The public deserve an equal right of appeal

23 Sep 2014

The public deserve an equal right of appeal

Current planning laws heavily favour the developers, says Clare Symonds

CAMPAIGN group Planning Democracy asked MSPs on Holyrood’s petitions committee recently to consider the case for equal rights of appeal for communities in planning decisions. The need for this petition comes from the strong feeling of injustice among communities in Scotland who have been affected by decisions to grant planning permission.

Under current rules, if a mine, power station or large-scale housing scheme is rejected, the developer can appeal. If the same development is approved, the community has no right to have the decision reviewed.

In other words, the public have no equal right of appeal. Many people affected by controversial planning decisions find it hard to get their heads around this blatant inequality.

“It is incredible that in a democratic society no member of the public, even those most badly affected, can appeal against the grant of a planning permission, no matter how strong the grounds for appeal may be,” commented Bill Frew of Canonbie Residents Association who are opposing plans for unconventional gas in their area.

But what difference would an equal rights of appeal make? At present there is only a very weak link between public input and decision-making. There is little incentive for developers or planning authorities to respond to issues raised by the public as there is no effective mechanism for holding them to account. Equality of appeal rights could provide the necessary incentive to ensure that community views are more assiduously sought and listened to.

In a recent case that goes against many local plan and conservation policies, community councillor in Edinburgh Arne Strid said, after the approval of the much-opposed Craighouse development: “The sheer weight of public opinion and objections expressed only goes to emphasise that there is little point in allowing planning applications to be commented on by residents.”

A right of appeal for communities would ensure, further, that planning authorities and the government would be less tempted to circumvent public scrutiny of decisions in which the decision-maker has a vested interest.

In the case of the Viking Windfarm on Shetland, the Shetland Islands Council was indirectly, through a trust, the co-developer of the scheme. The council’s lack of objection meant there did not have to be a public inquiry despite a substantive objection from Scottish Natural Heritage over concerns about protected birds.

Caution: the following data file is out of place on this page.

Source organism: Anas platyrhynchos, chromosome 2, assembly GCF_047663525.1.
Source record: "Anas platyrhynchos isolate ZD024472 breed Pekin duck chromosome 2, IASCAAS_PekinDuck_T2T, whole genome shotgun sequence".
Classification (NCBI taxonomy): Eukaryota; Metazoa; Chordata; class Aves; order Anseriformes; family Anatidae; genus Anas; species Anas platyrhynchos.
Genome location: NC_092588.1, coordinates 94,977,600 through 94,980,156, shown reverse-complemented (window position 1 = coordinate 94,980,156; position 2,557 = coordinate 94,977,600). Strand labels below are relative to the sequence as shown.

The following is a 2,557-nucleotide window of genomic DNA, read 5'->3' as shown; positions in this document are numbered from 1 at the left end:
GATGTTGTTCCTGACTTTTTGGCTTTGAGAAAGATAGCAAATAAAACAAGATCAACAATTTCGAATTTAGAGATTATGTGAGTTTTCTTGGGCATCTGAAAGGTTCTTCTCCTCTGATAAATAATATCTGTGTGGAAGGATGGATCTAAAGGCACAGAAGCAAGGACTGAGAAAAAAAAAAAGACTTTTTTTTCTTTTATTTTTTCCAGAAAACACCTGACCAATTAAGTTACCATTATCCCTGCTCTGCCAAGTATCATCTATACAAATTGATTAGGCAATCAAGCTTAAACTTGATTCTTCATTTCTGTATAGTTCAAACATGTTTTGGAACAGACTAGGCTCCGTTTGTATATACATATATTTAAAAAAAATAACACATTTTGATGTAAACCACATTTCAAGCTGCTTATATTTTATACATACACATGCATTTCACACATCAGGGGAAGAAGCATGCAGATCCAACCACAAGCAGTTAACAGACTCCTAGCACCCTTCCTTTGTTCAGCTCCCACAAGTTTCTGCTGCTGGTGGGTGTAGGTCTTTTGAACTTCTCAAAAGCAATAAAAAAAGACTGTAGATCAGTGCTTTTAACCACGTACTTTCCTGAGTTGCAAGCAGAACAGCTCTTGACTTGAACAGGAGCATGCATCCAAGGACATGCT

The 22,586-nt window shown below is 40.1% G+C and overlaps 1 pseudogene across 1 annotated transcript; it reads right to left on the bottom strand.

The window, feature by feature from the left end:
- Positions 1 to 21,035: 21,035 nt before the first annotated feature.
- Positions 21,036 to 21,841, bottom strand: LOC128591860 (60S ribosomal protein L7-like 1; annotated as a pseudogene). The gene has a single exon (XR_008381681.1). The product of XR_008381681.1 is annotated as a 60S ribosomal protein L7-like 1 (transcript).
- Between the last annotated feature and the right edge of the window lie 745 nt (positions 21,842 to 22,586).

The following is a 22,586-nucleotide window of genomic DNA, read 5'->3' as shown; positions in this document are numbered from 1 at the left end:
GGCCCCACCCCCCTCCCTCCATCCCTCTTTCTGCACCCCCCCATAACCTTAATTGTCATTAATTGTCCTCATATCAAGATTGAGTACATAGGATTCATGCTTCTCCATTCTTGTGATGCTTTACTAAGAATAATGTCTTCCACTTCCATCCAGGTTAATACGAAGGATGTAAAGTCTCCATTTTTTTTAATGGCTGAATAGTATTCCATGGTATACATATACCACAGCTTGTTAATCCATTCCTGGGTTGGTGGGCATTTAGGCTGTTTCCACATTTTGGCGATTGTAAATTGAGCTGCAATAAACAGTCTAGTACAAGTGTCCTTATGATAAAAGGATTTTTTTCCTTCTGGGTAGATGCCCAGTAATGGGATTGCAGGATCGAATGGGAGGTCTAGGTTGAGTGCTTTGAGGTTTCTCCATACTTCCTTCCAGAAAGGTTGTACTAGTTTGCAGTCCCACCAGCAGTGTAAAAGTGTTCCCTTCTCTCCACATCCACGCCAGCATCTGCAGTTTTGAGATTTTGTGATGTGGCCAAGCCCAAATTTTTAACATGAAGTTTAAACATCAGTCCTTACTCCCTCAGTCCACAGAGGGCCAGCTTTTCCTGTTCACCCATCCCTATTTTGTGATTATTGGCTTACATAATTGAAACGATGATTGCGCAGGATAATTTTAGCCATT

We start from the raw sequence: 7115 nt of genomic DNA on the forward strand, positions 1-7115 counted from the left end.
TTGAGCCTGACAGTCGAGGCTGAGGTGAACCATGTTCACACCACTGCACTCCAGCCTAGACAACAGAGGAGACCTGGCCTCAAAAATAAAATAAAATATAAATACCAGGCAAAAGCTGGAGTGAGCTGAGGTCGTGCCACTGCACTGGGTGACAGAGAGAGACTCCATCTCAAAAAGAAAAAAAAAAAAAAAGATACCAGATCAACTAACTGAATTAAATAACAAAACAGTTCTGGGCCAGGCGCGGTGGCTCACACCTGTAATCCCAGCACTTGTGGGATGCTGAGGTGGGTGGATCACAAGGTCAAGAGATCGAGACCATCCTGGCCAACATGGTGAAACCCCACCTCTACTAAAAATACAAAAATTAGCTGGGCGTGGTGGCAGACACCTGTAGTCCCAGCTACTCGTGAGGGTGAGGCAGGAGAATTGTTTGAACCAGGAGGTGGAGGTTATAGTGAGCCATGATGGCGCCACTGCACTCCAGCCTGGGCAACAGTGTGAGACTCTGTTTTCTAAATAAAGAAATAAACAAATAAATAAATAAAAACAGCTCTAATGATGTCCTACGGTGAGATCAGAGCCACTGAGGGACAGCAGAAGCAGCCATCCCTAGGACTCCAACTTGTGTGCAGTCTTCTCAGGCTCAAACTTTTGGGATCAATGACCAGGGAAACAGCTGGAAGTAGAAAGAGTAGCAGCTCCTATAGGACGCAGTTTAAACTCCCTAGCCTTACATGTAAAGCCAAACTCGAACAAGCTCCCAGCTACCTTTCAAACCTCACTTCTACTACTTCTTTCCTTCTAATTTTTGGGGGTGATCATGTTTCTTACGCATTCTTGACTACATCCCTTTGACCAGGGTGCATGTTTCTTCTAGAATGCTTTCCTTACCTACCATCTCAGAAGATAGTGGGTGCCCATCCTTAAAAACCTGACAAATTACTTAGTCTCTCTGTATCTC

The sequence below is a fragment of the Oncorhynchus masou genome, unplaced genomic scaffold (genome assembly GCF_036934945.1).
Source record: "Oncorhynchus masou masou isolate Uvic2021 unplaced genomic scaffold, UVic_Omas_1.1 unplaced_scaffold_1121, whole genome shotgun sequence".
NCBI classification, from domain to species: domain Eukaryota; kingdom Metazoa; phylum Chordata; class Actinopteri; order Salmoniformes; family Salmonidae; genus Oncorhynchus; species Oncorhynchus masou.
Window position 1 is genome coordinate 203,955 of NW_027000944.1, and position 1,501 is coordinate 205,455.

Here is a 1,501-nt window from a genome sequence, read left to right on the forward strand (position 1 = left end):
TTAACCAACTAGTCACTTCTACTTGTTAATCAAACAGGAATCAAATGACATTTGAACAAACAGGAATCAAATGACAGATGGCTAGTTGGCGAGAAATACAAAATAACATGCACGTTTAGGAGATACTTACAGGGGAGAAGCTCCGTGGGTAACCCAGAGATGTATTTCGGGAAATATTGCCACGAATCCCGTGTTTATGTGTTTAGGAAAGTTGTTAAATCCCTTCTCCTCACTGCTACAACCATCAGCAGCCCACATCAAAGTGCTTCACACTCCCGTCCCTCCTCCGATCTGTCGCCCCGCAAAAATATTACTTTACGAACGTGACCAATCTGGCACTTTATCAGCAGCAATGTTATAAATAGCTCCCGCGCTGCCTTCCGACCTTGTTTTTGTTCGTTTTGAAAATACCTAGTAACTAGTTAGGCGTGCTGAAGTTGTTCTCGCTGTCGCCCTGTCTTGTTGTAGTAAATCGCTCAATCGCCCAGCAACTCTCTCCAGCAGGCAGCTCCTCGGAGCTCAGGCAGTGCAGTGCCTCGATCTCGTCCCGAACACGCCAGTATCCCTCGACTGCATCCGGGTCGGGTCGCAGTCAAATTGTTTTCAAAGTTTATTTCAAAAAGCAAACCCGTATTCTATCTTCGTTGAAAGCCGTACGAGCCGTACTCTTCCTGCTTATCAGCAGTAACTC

Frank Hay of Sustainable Shetland said: “In the case of Sustainable Shetland over the consent of the Viking Windfarm on Shetland, an appeal process would have been a far better alternative to the continuing expensive court actions.”

Another advantage of an equal right of appeal is that it would encourage the public to engage early on in the planning system, at the local development plan stage. However, there needs to be some element of certainty for people to get involved. As Ann Coleman from Greengairs said: “We did everything ‘by the book’ and yet we are going to be worse off than if we had never engaged with the development plan process. Meanwhile, the developer circumvented the process and their application, that was contrary to the plan, was approved”.

But one of the biggest reasons for creating an equal right of appeal is it would provide an alternative to going to court. This would address the unreasonable costs of the only action currently available to the public – judicial review. An appeal could provide a method whereby the quality and merits of the planning decision can be considered, whereas in a judicial review, currently, the courts will only look at the process which was used.

The public have a key role to play in shaping Scotland’s future and should be given the same chance to do so as developers. Giving communities a right to appeal will help provide a much-needed injection of public confidence in today’s planning system – while rectifying an unjustifiable inequality.

[Clare Symonds is the convener of Planning Democracy – one of Scottish Environment LINK’s 37 member organisations]

Petition can be found at

This article was first published by The Scotsman on 23rd September 2014

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